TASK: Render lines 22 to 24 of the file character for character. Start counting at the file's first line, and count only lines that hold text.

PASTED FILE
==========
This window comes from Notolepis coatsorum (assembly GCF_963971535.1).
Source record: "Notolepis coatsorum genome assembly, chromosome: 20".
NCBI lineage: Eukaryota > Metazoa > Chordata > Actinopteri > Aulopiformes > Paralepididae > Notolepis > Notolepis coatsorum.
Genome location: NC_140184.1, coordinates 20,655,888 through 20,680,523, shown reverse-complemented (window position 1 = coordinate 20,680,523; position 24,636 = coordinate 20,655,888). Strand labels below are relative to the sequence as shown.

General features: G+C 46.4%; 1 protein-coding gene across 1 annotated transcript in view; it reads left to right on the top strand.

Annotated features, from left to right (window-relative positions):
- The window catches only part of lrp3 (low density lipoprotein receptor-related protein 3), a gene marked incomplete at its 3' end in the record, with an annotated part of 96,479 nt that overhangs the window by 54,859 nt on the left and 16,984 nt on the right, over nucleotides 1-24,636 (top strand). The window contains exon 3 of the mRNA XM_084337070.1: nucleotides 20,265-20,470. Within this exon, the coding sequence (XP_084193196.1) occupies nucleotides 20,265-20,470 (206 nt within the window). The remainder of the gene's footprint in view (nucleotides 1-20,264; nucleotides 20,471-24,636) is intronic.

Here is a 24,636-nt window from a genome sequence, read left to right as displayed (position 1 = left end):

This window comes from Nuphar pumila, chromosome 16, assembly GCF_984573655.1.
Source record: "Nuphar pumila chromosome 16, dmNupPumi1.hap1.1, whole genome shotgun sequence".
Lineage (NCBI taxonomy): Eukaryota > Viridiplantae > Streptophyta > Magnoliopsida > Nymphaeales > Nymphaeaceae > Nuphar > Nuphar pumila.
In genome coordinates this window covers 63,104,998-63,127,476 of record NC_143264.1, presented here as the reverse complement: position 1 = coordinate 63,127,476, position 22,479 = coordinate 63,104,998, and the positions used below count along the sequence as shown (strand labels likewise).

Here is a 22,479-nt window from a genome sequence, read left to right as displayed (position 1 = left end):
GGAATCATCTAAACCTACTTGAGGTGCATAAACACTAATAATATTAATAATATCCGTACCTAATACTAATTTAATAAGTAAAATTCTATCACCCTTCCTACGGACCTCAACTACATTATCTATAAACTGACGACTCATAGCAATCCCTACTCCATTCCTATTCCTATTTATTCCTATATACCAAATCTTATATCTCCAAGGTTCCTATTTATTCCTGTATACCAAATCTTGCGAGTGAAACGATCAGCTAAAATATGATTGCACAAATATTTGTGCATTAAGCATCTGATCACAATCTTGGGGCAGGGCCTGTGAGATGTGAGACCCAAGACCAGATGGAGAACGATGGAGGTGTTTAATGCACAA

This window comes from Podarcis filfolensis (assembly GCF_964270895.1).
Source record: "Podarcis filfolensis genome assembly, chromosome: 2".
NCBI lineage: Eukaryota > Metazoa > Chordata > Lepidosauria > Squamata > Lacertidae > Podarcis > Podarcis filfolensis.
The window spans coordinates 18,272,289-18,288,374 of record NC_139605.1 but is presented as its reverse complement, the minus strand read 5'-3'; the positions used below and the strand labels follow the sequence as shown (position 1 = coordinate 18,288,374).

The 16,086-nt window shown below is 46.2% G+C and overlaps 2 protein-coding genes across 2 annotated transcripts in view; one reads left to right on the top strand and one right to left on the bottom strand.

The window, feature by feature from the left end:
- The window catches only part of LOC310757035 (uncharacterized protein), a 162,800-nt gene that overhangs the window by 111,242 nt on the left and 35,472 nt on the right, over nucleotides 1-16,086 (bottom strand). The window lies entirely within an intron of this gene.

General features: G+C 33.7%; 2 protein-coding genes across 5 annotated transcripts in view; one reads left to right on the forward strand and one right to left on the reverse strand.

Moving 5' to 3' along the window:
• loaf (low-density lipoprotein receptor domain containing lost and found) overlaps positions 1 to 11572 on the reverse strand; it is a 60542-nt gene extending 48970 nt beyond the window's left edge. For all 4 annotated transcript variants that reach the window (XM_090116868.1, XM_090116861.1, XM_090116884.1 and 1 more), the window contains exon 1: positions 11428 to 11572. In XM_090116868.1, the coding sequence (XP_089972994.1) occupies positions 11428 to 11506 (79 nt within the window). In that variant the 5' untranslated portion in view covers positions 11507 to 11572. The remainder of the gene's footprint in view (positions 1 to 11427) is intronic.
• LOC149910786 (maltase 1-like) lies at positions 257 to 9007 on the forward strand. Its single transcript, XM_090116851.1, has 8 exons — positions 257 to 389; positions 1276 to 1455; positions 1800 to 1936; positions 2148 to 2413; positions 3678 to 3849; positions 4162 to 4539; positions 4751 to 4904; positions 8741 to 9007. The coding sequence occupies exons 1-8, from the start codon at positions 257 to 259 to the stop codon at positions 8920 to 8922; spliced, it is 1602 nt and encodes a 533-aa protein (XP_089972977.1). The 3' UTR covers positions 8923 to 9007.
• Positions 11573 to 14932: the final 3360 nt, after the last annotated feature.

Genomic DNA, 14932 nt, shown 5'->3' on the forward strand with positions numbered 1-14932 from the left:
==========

General features: G+C 33.7%; 2 protein-coding genes across 5 annotated transcripts in view; one reads left to right on the forward strand and one right to left on the reverse strand.

Moving 5' to 3' along the window:
• loaf (low-density lipoprotein receptor domain containing lost and found) overlaps positions 1 to 11572 on the reverse strand; it is a 60542-nt gene extending 48970 nt beyond the window's left edge. For all 4 annotated transcript variants that reach the window (XM_090116868.1, XM_090116861.1, XM_090116884.1 and 1 more), the window contains exon 1: positions 11428 to 11572. In XM_090116868.1, the coding sequence (XP_089972994.1) occupies positions 11428 to 11506 (79 nt within the window). In that variant the 5' untranslated portion in view covers positions 11507 to 11572. The remainder of the gene's footprint in view (positions 1 to 11427) is intronic.